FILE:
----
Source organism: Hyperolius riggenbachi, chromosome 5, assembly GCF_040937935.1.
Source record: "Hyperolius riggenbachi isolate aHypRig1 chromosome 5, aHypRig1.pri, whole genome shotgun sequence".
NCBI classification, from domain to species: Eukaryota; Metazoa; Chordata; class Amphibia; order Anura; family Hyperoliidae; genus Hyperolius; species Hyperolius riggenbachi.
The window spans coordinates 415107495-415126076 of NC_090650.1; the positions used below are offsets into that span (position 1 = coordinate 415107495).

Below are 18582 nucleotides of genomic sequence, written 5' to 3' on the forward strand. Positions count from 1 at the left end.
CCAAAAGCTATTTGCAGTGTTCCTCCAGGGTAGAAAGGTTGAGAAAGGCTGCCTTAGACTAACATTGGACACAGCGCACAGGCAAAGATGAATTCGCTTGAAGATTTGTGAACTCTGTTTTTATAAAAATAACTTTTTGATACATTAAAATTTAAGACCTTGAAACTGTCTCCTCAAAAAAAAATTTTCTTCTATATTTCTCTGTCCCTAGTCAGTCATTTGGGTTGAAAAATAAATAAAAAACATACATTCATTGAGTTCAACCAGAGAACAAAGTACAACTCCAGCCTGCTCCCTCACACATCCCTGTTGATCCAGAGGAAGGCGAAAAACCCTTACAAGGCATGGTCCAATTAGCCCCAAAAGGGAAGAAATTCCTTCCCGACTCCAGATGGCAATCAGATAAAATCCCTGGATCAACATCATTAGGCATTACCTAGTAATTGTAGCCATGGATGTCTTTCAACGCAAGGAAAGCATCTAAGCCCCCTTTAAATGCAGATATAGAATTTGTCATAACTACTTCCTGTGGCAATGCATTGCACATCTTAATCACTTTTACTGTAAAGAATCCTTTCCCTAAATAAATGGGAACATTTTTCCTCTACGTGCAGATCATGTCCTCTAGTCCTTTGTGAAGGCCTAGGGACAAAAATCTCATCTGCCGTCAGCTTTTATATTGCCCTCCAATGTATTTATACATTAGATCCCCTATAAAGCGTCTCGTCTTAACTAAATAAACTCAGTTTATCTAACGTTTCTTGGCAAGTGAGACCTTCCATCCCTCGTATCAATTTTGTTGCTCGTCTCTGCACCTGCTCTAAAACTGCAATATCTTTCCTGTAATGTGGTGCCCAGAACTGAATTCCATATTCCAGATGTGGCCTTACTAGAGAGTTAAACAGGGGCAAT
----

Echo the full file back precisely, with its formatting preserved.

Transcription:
Source organism: Hyperolius riggenbachi, chromosome 5, assembly GCF_040937935.1.
Source record: "Hyperolius riggenbachi isolate aHypRig1 chromosome 5, aHypRig1.pri, whole genome shotgun sequence".
NCBI classification, from domain to species: Eukaryota; Metazoa; Chordata; class Amphibia; order Anura; family Hyperoliidae; genus Hyperolius; species Hyperolius riggenbachi.
The window spans coordinates 415107495-415126076 of NC_090650.1; the positions used below are offsets into that span (position 1 = coordinate 415107495).

Below are 18582 nucleotides of genomic sequence, written 5' to 3' on the forward strand. Positions count from 1 at the left end.
CCAAAAGCTATTTGCAGTGTTCCTCCAGGGTAGAAAGGTTGAGAAAGGCTGCCTTAGACTAACATTGGACACAGCGCACAGGCAAAGATGAATTCGCTTGAAGATTTGTGAACTCTGTTTTTATAAAAATAACTTTTTGATACATTAAAATTTAAGACCTTGAAACTGTCTCCTCAAAAAAAAATTTTCTTCTATATTTCTCTGTCCCTAGTCAGTCATTTGGGTTGAAAAATAAATAAAAAACATACATTCATTGAGTTCAACCAGAGAACAAAGTACAACTCCAGCCTGCTCCCTCACACATCCCTGTTGATCCAGAGGAAGGCGAAAAACCCTTACAAGGCATGGTCCAATTAGCCCCAAAAGGGAAGAAATTCCTTCCCGACTCCAGATGGCAATCAGATAAAATCCCTGGATCAACATCATTAGGCATTACCTAGTAATTGTAGCCATGGATGTCTTTCAACGCAAGGAAAGCATCTAAGCCCCCTTTAAATGCAGATATAGAATTTGTCATAACTACTTCCTGTGGCAATGCATTGCACATCTTAATCACTTTTACTGTAAAGAATCCTTTCCCTAAATAAATGGGAACATTTTTCCTCTACGTGCAGATCATGTCCTCTAGTCCTTTGTGAAGGCCTAGGGACAAAAATCTCATCTGCCGTCAGCTTTTATATTGCCCTCCAATGTATTTATACATTAGATCCCCTATAAAGCGTCTCGTCTTAACTAAATAAACTCAGTTTATCTAACGTTTCTTGGCAAGTGAGACCTTCCATCCCTCGTATCAATTTTGTTGCTCGTCTCTGCACCTGCTCTAAAACTGCAATATCTTTCCTGTAATGTGGTGCCCAGAACTGAATTCCATATTCCAGATGTGGCCTTACTAGAGAGTTAAACAGGGGCAAT